Hi everybody and welcome to another edition of the Winner’s Circle. This past Friday was our biggest FNM so far. With 118 players it was the biggest FNM in Western New York history! Was it the wings? Was it our big secret announcement? Or was it that we missed out the week before? My guess is a combination of the three plus we had lots of awesome prizes too. Well, whatever the reason for the huge turnout, Joe Baldwin ended up on top after four rounds.
He played a black/blue/green deck that he calls BUG Prophet. Here’s the list:
2x Boon Satyr
2x Prophet of Kruphix
2x Reaper of the Wilds
4x Sylvan Caryatid
4x Jace Architect of Thought
2x Doom Blade
2x Far / Away
3x Abrupt Decay
3x Hero’s Downfall
2x Cyclonic Rift
4x Overgrown Tomb
4x Breeding Pool
4x Watery Grave
3x Temple of Mystery
3x Temple of Deceit
2x Gaze of Granite
1x Jace Memory Adept
1x Vraska The Unseen
1x Trading Post
1x Pithing Needle
2x Golgari Charm
2x Mistcutter Hydra
1x Dark Betrayal
1x Curse of the Swine
1x Rapid Hybridization
Bill: Hey man, congrats on the big win! Our biggest FNM ever and you came out on top. That’s very impressive. Can you tell me how you came up with this decklist? I’ve seen Prophet of Kruphix decks before, but not like this one.
Joe: The creative process of this deck was to make something that comprises many different strategies and some of the most diverse and effective removal in the format. The power of the deck is its unique versatility and resilience to the current metagame. It also has some extremely evasive creatures and a great scry engine between Reaper of the Wilds and the scry lands. The deck also has a major advantage of being unorthodox, which makes the side boarding against it very difficult for a lot of decks.
Bill: I love that last part. Making things more difficult for my opponents by attacking them from multiple angles is something I enjoy a lot. I love it when I’ve got multiple routes to victory. So tell me what cards are important to insure the win?
Joe: The key cards are as follows, Prophet of Kruphix is able to keep pressure on no matter what phase or turn as well as make any tapped land you play, become untapped on your opponents upkeep. Unloading Planeswalkers and draw spells main phase and then having removal and counter magic on the opponents turn creates the perfect formula for control. Using her ability also allows Aetherling and Reaper of the Wilds to enter the battlefield at instant speed on your opponents turn and keep up mana to protect them at all times. Jace Architect of Thought is also a key card that allows me to reload and stall aggressive builds as I ramp into bigger threats or cards that will allow me to stabilize.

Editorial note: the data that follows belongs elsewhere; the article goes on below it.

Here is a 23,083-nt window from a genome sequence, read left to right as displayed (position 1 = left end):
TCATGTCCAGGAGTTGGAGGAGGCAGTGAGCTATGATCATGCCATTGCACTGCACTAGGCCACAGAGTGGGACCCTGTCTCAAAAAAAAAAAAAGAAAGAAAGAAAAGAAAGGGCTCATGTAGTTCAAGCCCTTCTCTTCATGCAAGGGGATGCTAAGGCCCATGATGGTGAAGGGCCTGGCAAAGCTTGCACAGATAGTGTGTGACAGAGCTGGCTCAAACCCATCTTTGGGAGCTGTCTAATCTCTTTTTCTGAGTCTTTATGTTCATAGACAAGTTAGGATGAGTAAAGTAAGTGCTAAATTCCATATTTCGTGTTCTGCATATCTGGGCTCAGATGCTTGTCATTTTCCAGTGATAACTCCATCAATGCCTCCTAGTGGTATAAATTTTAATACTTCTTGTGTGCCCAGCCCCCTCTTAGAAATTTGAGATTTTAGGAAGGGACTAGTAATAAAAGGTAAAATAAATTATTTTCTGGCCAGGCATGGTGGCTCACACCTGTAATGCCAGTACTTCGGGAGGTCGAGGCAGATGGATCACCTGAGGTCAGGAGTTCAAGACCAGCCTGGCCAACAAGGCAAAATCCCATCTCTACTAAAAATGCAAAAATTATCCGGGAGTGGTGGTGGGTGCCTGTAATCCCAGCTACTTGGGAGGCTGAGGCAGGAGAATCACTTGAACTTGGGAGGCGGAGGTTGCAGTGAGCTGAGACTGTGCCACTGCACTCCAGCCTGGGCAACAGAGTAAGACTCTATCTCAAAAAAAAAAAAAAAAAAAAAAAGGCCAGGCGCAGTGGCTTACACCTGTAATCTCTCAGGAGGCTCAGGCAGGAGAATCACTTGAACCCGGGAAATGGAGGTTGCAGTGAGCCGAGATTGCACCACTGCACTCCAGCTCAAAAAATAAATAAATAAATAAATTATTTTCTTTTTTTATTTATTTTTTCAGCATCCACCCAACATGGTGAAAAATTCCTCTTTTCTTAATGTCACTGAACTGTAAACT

Bill: Sounds like you’ve got plans to slow down aggressive decks with Jace. What about the other matchups?
Joe: This deck has great match ups against control decks and mid-range and average match ups against most aggro decks. Having access to Abrupt Decay is pivotal against many decks in standard and is usually the number one removal spell for this deck and is complemented well by the inclusion of Hero’s Down Fall and Putrefy. Cyclonic rift is an excellent sweeper that combos well with Prophet and Thoughtseize makes for good disruption game one as well. Sylvan Caryatid makes this decks ability to color fix extremely efficient and with hexproof you couldn’t ask for more.
Bill: I’m glad to see Sylvan Caryatid getting the respect it deserves. He’s a good blocker against the creature rush decks and he’s ramp when you need it too. So did the deck work exactly as planned at FNM?